The effects of stress during white sturgeon early life history on larval physiology, development and olfactory sensitivity

Elevated levels of stress hormones (i.e. cortisol) provide a potential mechanism by which substrate condition affects larval development and survival in the endangered white sturgeon. The possibility that stress hormones mediate larval response to substrate conditions will be investigated by artificially elevating cortisol levels and identifying effects on larval physiology. Cortisol levels of wild caught adult fish will also be investigated to determine the effects of capture and handling on spawning success and larval quality. Two final projects will investigate whether substrate condition (habitat stress) affects larval olfactory development and/or thyroid hormone levels. Both of these factors may be linked to the mechanism of imprinting by which fish return to their birthplace to spawn (e.g. salmon). A better understanding of factors affecting larval survival and quality will help both project partners implement both hatchery and habitat based components of the species recovery plan.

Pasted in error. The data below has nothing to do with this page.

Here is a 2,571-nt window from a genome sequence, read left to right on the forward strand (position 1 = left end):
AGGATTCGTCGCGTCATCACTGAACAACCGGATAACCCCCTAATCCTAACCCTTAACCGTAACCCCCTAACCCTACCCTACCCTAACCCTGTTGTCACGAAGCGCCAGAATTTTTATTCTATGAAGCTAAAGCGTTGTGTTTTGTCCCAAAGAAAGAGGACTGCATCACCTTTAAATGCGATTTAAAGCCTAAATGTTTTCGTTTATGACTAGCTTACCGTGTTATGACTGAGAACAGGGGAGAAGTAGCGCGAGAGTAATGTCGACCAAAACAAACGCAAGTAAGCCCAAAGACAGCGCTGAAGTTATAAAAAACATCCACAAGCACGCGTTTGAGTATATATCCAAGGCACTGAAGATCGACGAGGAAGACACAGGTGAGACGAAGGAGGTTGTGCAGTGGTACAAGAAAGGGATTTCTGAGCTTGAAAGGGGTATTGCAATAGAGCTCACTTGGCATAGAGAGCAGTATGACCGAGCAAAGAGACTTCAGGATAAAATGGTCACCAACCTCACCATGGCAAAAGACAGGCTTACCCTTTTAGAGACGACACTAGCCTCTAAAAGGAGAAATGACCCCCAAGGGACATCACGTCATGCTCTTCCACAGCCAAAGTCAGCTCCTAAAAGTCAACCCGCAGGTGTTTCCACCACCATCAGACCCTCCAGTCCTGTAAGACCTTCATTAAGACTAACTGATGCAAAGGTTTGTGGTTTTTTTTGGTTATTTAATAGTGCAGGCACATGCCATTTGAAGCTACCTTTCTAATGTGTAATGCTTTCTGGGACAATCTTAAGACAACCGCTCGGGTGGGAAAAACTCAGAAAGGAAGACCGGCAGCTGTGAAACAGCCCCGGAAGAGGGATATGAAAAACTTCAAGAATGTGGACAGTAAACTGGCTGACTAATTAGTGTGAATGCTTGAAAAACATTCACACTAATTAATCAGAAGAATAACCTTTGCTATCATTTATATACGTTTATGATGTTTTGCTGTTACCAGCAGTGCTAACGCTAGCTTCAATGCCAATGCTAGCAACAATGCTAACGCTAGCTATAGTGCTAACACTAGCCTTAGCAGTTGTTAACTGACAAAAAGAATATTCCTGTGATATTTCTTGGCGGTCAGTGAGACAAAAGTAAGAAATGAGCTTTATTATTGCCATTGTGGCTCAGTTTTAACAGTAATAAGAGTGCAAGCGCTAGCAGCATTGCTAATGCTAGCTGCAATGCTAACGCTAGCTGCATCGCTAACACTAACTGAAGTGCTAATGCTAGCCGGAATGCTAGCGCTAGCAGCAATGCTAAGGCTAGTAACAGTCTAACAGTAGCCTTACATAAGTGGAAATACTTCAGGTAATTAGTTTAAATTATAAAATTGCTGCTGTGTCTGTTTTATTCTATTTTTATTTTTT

Intern: 
Junho Eom,Jonathan Wong & Wes Didier
Faculty Supervisor: 
Drs. Colin Brauner, David Close & Sang-Seon Yun
Province: 
British Columbia
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